This post is a part of the GroupLens Iron Blogging effort, so take that for what you will.
From Ben Collins:
Every day now, Chris wakes up to find strangers’ hate on his Facebook wall that he has to personally delete. Or he’ll Google Alison to find the people he has to thank for donating to her scholarships and he’ll see, instead, another conspiracy theory YouTube video, viewed 800,000 times over, that says Alison was in on it all along, and that she’s been given a new life and maybe plastic surgery by the government.
The above paragraph describes an increasingly common scenario where an individual is targeted by large numbers of people, and is on the receiving end of their anger and vitriol. In this particular case, the target is the boyfriend of a woman killed on while she was being filmed is being told repeatedly (and seemingly angrily) that her death, and sometimes his existence, were a falsified story (“false flag”) being put forward by a government in order to distract from or justify totalitarian actions.
There’s a lot of conspiracy-theory weirdness in this particular story, but that doesn’t detract from the horribleness that Chris (or in general, the person being targeted) experiences. Nor does it change the way that this horribleness occurs – over the internet, leveraging the immense scale and network-effect that the internet and social media enable.
If you’ve been paying attention, you can likely name a number of different instances of this sort of thing occurring: to the Dentist (and his family) that killed Cecil the Lion, to Justine Sacco as she tweeted something offensive while she was getting on a plane. The list goes on.
In these two cases, I think, people would generally agree that the target did something gross: hunting endangered animals and saying racist things are generally considered bad. Intelligent people can have conversations about the severity of the lashback for the “crime”, and many have. I generally believe the scale is disproportionate to the act, but that’s a conversation for another time. Let’s grant for a moment what The Dentist and Ms. Sacco did warrant some form of social response to help delineate what the collective considers acceptable behavior. Platforms can, should and are (sort of) do something about the severity of the response.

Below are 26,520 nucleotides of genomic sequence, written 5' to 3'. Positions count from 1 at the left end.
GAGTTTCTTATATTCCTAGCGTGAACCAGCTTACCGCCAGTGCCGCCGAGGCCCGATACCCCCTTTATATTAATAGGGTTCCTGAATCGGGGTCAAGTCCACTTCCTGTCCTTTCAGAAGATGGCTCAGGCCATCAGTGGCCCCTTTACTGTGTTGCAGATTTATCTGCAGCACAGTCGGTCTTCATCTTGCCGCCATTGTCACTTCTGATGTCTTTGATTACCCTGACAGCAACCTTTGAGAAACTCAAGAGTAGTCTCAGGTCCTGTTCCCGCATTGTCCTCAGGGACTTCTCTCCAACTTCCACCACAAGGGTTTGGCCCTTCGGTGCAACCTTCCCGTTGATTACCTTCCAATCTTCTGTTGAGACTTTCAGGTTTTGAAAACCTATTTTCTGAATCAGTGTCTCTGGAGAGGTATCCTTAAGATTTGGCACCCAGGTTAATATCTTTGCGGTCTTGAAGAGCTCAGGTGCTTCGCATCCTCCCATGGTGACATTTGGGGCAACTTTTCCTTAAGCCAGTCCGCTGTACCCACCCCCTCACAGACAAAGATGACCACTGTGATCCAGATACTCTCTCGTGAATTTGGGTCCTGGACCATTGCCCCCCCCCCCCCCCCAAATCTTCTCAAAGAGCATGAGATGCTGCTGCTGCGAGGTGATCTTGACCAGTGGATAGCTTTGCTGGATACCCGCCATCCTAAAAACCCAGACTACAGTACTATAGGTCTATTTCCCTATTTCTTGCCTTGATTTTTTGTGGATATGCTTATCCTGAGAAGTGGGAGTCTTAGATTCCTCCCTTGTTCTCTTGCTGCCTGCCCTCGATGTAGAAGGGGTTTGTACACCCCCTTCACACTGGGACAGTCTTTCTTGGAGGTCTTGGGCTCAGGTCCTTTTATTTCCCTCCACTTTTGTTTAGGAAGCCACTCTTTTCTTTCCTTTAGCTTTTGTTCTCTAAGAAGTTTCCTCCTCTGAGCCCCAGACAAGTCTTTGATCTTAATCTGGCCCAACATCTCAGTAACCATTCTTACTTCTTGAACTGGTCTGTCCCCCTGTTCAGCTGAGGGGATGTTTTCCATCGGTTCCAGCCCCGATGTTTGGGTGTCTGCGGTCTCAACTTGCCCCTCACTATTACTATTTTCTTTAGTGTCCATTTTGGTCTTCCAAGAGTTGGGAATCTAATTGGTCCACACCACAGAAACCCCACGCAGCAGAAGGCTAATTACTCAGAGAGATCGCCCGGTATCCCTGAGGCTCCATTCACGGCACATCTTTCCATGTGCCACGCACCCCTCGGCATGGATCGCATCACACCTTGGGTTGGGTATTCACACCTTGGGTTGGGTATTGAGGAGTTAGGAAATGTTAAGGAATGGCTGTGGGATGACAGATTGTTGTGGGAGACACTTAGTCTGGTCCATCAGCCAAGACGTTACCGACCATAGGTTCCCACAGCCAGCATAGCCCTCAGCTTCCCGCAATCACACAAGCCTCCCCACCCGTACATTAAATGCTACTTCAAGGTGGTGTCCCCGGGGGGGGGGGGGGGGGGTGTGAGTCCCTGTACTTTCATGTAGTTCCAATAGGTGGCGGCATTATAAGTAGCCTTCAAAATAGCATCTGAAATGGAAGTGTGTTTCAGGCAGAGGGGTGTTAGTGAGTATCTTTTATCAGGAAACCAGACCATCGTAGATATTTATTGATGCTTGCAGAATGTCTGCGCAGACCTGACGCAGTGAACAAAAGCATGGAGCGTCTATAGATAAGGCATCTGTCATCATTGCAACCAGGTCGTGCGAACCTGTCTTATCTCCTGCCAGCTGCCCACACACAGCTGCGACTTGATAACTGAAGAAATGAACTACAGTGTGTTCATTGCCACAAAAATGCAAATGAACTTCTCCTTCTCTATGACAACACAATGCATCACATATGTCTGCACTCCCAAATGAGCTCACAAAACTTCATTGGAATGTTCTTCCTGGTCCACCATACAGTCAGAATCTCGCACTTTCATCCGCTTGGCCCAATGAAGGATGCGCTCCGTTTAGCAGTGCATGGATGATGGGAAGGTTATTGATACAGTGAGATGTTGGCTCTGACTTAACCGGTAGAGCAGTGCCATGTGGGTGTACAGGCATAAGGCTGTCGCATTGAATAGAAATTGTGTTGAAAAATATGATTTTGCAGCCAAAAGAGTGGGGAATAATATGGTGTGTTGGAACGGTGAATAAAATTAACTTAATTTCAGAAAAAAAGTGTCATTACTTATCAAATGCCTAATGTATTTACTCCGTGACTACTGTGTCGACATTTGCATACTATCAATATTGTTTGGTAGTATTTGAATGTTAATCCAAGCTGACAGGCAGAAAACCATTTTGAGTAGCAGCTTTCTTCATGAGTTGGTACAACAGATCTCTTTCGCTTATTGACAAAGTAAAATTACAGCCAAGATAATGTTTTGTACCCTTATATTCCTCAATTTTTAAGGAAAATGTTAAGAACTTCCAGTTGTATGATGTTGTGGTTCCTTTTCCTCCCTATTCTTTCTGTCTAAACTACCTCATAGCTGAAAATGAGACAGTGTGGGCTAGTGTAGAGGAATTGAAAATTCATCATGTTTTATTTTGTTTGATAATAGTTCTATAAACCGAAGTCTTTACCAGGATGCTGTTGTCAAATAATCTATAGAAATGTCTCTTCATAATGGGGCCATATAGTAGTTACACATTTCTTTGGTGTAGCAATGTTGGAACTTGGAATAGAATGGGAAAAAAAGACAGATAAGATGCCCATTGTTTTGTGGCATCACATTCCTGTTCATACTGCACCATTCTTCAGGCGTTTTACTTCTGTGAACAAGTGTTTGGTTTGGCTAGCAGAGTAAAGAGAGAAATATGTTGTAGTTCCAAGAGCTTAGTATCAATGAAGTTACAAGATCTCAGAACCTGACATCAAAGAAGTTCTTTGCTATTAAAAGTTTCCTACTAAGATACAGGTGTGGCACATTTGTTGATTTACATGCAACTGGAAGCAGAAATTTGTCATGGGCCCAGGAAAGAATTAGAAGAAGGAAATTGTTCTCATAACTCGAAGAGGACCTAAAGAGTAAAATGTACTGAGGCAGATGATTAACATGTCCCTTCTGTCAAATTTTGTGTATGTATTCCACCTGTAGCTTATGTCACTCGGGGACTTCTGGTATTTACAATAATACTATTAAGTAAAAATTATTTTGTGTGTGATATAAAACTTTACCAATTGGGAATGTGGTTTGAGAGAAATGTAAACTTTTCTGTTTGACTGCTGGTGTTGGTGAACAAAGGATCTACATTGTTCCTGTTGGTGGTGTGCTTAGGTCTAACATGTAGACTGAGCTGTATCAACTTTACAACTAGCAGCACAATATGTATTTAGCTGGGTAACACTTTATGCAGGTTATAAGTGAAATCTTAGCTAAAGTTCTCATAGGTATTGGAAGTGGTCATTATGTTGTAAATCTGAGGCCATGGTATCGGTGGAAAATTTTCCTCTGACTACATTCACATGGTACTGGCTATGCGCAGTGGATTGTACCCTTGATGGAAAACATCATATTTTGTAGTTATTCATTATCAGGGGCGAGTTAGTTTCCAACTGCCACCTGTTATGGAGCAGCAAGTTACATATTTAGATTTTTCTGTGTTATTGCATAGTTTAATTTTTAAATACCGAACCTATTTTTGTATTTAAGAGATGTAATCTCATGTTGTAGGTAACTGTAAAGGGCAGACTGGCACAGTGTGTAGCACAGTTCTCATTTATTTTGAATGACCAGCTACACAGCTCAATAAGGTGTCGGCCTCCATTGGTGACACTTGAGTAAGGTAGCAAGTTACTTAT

There’s a difference though, when the target of this distributed lashback is being targeted because of conspiracy theory. It seems that the difference is explicitly about the validity of the reason. When the validity of the reason for this kind of response is called into question (setting aside how valid the severity of the response is), perhaps there’s more platforms ought to be doing.
This is a tricky problem. In a related space, Kate Starbird believes that censorship (or “nipping false information in the bud”, to be charitable) breaks social processes in other ways.
Rumoring is natural part of collective sensemaking that takes place after disasters. Censoring it likely a bad idea https://t.co/MIIxxiSdyG— Kate Starbird (@katestarbird) August 31, 2015
Regardless of how tricky of a problem it may be, strategies for mitigating the harmful outcomes of social network scale anger and vitriol seem critically important. The power of network-effect scale is both what makes the internet such an exciting communication platform, and what lets it turn into a mob. This is a bit of a chicken and egg problem, ideally we’d have the positives of network-effects, while minimizing or getting rid of the negatives. I’m not well versed in this space, but it seems that there’s an interesting, really hard set of problems at the intersection of “tools to mitigate distributed emotional attack” and “keeping the things that people use social networks for”.